I think that the fruit of this reflection may very well be to bring us to a much more robust determination to see equality in our treatment of men and women as a real theological virtue. And if we do that, then I think it is not unreasonable to expect the same method will help us see that understanding the meaning of baptism, the foundation of our equality in Christ, and the ground of all vocations, will always lead us to the same result. It tears down the walls that divide, it forces us to recognise – but only in the end, always being dragged kicking and screaming to face it – that all God’s children are equally able to be called and used and gifted and deployed.

That means that our attitude to LGBT Christians is next up for revision – that soon, maybe very soon, we will have to stop treating them as “other” and will have to recognise that they are us, and that their lives are not so different from our own, and that their gifts are not to be refused because of who they love.

If the lost vote on Tuesday moves us towards full inclusion for all – then some good will have come out of evil.

 

Respect

I hear a good deal from thse who hold the minority position over women bishops about the need to respect the views and positions of their side as we go forward. Respect?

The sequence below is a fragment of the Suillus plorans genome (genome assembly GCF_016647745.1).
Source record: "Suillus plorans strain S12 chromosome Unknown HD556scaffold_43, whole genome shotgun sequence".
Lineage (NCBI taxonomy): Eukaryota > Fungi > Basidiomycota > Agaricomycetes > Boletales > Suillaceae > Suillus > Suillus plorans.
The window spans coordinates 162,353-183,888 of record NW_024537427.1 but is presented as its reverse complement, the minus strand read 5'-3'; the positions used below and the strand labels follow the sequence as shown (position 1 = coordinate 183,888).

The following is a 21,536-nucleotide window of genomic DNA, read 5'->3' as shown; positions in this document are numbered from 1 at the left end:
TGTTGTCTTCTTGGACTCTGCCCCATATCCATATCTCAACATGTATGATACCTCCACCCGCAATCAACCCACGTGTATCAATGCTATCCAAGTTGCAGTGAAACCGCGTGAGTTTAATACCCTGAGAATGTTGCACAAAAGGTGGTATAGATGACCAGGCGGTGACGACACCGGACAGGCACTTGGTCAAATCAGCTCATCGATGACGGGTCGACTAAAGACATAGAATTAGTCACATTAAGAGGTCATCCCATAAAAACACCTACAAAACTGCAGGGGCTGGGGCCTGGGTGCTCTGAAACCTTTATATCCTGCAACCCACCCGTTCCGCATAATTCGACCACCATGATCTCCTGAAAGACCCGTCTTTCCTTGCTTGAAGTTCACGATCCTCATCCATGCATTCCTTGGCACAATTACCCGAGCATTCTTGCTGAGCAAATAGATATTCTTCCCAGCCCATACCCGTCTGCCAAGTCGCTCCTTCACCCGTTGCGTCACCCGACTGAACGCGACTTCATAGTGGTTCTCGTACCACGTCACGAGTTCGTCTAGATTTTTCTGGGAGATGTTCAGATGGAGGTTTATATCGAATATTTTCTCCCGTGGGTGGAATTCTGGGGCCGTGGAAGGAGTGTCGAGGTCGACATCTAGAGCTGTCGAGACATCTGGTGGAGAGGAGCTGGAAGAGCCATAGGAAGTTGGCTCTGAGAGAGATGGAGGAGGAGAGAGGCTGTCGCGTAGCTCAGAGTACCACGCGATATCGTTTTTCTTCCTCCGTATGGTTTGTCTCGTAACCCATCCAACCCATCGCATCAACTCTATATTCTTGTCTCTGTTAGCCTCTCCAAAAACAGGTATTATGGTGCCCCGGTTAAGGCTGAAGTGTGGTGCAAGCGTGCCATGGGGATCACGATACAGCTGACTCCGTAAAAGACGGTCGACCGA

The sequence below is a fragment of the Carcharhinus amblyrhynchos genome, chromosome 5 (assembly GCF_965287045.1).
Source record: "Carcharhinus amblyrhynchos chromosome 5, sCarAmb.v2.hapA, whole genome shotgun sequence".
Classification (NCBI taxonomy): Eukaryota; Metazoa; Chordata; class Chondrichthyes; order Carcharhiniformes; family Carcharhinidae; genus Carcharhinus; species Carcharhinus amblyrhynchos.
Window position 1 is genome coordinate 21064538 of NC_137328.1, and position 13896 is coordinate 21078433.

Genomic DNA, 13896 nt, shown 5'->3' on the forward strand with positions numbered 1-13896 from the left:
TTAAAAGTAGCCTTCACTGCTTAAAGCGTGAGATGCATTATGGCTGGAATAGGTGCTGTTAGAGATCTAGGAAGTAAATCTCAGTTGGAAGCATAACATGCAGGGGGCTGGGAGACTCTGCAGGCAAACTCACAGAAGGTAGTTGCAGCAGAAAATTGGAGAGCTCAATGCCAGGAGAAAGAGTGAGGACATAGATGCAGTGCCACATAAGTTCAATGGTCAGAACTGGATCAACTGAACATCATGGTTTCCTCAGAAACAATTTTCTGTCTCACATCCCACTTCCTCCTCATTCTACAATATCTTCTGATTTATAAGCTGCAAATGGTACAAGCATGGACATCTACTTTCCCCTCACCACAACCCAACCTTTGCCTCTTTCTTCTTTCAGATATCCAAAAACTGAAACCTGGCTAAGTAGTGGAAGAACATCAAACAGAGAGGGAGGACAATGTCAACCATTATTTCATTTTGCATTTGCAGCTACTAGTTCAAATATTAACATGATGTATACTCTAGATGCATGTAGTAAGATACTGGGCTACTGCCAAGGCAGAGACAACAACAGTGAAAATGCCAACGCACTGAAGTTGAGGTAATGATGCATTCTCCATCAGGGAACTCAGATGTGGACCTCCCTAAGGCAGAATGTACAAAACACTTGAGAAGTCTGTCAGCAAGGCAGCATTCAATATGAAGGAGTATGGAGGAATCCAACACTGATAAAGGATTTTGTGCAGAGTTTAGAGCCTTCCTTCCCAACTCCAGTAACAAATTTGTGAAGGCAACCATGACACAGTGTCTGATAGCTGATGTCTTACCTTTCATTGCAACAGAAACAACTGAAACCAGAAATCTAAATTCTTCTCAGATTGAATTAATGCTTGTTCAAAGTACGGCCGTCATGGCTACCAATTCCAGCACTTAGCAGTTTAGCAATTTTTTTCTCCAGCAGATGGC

I respect your right to hold the views you do. I respect your right to be part of the Church of England just like anyone else.

But that is it. I don’t respect your views – I think conevos are wrong about the Bible, I think anglo-banglos are wrong about tradition, and I think both are wrong about mission and society. I don’t respect views that I don’t believe are the will of God, and I don’t see why I should respect them.

Both groups live in a weird world of false-consciousness – just listen to the radio interview of Lorna Ashworth afterwards. She admitted on air that her view was self-contradictory, but sort of brushed it aside. What? How dare she not have worked through those difficulties with her position before she and the rest like her blithely drop us all in it.

The ghettoisation of both groups since 1992 has been a frightening example of unintended consequences. It was precisely what the foolish but well-meaning framers of the Act of Synod did not want to happen. And the cost to the Church and to women has been huge.